“Tonight, the Department of Justice informed me that it has concluded its review of my personal financial transactions conducted early last year,” Burr said in a statement. “The case is now closed. I’m glad to hear it. My focus has been and will continue to be working for the people of North Carolina during this difficult time for our nation.”
Burr, who stepped down as former chairman of the Senate Intelligence Committee amid the probe, sold between $628,000 and $1.7 million of his stocks in more than 30 transactions on Feb. 13, 2020, with his wife, according to Senate financial disclosures. A week later, the stock market began to decline.
The biggest sales from Burr included stocks from Wyndham Hotels and Resorts, a company that has lost significant value amid the pandemic, and shares of Extended Stay America, a hospitality chain that has also seen a decrease in value amid the spread of the CCP virus, which causes the COVID-19 disease.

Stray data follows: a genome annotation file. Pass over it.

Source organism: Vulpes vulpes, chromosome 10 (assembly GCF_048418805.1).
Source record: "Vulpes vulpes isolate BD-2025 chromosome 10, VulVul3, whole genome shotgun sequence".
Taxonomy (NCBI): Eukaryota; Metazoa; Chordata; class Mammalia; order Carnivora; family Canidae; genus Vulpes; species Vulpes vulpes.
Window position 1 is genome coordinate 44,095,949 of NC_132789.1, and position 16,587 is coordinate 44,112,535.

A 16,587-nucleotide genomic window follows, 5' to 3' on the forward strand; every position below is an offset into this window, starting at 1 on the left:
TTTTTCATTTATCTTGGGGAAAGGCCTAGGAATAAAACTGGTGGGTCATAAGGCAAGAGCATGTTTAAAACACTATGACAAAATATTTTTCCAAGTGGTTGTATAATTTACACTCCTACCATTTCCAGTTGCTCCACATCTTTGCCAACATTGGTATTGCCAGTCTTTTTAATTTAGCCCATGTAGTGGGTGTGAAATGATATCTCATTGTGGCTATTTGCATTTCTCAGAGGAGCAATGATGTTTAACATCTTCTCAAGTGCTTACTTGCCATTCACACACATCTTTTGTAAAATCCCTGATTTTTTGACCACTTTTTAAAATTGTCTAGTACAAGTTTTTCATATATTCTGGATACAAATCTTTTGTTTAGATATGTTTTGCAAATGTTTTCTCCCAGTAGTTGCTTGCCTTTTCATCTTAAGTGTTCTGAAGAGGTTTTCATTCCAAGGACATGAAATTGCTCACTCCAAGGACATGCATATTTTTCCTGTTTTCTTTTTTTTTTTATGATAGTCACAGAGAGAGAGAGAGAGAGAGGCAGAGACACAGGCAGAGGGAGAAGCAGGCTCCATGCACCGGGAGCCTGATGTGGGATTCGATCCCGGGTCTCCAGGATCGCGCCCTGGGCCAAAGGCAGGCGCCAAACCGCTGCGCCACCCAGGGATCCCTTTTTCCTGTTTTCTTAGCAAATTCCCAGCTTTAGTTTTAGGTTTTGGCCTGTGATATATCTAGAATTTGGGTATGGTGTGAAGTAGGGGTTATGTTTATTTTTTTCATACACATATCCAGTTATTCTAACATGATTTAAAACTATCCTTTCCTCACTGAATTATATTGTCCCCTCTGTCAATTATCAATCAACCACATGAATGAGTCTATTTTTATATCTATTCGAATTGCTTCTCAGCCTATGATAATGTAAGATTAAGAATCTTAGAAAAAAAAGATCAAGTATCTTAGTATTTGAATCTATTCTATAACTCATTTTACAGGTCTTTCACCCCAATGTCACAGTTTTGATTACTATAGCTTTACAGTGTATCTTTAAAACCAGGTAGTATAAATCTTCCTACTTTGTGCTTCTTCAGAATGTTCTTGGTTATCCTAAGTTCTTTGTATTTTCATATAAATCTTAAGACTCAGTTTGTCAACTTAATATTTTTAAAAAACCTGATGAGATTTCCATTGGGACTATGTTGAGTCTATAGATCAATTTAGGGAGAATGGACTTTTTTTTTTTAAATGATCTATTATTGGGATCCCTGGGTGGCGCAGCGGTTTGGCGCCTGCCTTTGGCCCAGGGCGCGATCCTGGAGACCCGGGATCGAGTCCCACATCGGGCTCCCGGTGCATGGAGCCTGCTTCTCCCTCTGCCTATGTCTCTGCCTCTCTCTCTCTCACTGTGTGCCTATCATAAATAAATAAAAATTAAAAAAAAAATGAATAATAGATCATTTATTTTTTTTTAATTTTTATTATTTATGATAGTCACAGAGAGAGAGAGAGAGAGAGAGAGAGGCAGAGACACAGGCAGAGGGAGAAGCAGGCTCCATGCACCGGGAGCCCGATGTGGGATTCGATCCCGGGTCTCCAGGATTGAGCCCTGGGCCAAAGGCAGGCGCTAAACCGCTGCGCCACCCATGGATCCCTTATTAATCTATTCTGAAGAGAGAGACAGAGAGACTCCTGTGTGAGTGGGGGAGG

Burr in May last year was served a search warrant by the FBI, who showed up at his Washington-area home and seized his cellphone as part of the ongoing investigation.
He denied any wrongdoing at the time, maintaining that he relied “solely on public news reports,” to make the transactions. Burr said he used CNBC’s reports coming out of Asia to make the decisions.
His attorney, Alice Fisher, described the probe as a “thorough review” and said Burr, who has said he will not seek reelection when his term ends in 2022, would remain focused on “the safety and security of North Carolinians and the United States as a whole.”
The DOJ didn’t immediately respond to a request for comment by The Epoch Times.